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Boy wasn’t dressed for gym, so he was told to run, family says. He died amid triple-digit heat

A 12-year-old Lake Elsinore boy died this week after collapsing during P.E. class during a heat wave, according to his family.

Yahshua Robinson, a student at Canyon Lake Middle School, died Tuesday after collapsing while participating in physical education class during triple-digit temperatures, the Riverside County Sheriff’s Department confirmed.

Amarna Plummer told NBC Los Angeles that her nephew wasn’t dressed appropriately for gym class and, as a result, was told to run.

“He was reaching out to the teacher, saying he needed some water. He said he couldn’t breathe. He was telling the kids this,” Plummer told the station.

Deputies from the Riverside County Sheriff’s Department confirmed that they went to the school about 11 a.m. after a report of a minor needing medical aid, according to a statement from the department. The child was hospitalized and later pronounced dead. The case is under investigation, and no further information was available Thursday.

Plummer wrote in a GoFundMe page raising money for the boy’s parents that he died from cardiac arrest at the hospital. She attributed his death in part to the “sweltering heat.”

“The void Yahshua leaves behind is profound,” Plummer wrote. “Janae and Eric Robinson and their three other children are trying to come to terms with this devastating reality. The agony of losing a child is indescribable, and as we wait with heavy hearts for the autopsy results, we are reminded of the unpredictability of life.”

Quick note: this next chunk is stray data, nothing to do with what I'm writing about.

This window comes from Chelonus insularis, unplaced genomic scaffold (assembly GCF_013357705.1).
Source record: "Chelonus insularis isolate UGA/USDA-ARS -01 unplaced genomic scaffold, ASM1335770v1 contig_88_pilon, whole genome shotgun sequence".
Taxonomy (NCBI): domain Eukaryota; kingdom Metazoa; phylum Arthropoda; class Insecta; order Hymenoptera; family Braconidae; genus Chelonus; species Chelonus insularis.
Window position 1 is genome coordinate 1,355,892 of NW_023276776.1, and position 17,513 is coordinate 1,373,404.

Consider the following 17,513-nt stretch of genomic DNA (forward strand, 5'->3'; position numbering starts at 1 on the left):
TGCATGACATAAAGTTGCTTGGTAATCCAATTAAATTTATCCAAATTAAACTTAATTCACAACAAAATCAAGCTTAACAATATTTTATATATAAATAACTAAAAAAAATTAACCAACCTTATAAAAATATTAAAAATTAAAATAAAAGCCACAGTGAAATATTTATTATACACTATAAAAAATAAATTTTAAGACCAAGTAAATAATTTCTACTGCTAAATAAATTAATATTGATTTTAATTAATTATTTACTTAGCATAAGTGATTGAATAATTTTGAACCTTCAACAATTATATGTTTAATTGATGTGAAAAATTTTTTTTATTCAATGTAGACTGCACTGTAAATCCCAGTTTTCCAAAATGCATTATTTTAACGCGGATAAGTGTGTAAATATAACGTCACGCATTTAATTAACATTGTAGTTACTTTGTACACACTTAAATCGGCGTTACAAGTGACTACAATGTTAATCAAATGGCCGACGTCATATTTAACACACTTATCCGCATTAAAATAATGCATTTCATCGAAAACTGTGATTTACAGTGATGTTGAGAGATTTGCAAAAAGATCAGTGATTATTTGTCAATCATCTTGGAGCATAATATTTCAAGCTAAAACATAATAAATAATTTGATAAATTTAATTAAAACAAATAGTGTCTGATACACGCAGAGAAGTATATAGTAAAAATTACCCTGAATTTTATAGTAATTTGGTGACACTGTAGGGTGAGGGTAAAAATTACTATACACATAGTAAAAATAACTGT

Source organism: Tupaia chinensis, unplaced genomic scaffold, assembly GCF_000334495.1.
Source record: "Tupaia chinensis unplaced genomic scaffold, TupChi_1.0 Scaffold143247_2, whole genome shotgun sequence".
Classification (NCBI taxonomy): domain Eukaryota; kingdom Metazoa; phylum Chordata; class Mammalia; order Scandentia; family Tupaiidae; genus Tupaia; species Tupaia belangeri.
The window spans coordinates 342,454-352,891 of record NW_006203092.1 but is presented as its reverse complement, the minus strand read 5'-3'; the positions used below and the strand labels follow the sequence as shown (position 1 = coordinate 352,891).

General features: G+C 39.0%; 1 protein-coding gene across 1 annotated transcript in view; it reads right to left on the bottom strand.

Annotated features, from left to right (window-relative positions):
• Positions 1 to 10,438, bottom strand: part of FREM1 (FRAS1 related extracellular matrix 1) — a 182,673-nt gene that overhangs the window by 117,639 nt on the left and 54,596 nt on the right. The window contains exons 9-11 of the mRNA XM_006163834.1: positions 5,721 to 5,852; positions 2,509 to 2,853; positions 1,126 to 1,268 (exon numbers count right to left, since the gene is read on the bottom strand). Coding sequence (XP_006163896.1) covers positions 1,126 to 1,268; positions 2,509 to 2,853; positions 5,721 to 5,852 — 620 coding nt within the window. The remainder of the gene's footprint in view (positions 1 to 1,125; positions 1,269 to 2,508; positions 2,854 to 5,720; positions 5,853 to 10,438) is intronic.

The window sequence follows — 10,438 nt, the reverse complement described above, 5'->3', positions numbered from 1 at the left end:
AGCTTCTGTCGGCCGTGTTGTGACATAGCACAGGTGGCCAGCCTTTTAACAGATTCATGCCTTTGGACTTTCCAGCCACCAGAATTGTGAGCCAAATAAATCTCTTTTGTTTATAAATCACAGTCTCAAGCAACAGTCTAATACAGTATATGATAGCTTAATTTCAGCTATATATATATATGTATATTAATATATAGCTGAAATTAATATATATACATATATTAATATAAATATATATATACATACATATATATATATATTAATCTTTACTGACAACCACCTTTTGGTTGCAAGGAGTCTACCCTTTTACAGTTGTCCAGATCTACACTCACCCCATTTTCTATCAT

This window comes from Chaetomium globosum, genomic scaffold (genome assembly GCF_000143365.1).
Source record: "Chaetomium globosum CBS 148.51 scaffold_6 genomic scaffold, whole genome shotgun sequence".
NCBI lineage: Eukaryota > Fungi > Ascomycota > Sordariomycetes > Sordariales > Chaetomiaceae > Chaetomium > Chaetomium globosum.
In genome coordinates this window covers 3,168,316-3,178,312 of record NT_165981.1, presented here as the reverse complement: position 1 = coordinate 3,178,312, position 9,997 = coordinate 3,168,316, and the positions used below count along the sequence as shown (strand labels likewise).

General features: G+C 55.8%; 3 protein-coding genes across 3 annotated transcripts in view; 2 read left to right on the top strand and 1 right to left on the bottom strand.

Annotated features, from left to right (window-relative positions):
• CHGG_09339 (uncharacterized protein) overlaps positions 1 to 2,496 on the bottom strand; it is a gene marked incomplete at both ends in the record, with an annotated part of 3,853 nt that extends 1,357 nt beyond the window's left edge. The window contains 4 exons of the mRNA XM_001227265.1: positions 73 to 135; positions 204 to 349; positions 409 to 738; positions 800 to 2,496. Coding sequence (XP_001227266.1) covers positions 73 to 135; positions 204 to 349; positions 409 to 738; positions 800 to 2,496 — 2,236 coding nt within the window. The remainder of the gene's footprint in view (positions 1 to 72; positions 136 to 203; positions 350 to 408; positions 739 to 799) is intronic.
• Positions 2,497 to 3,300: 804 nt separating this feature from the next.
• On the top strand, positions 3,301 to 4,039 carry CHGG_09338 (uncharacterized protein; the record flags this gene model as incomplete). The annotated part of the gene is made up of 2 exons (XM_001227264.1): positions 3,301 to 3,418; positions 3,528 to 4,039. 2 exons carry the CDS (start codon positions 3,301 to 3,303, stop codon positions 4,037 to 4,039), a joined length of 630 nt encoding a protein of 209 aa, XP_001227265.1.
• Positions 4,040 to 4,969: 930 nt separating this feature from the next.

The Lake Elsinore Unified School District confirmed Robinson’s death in a statement, adding that grief counseling and resources were available to students and staff.

“In this difficult moment, we are deeply saddened to confirm the passing of one of our students due to a medical emergency on one of our LEUSD campuses,” the statement said. “Our hearts are with the family, friends, and our school community.”

Although Yahshua’s cause of death is still pending, experts with the U.S. Environmental Protection Agency note that children are more susceptible to the dangers of heat-related illness than the average adult. Their smaller ratio of body mass to surface area puts them at greater risk for heat-related death.

Children are also more likely to become dehydrated than adults because they lose fluids at a faster rate, experts say.

Signs of heatstroke include flushed skin, deep breathing, little or no sweating, dizziness, fatigue, headache or loss of consciousness. If a child has suffered a heatstroke, they should be placed in a cool environment and in a bath of cool water. They should be given medical attention or taken to a doctor as soon as possible.

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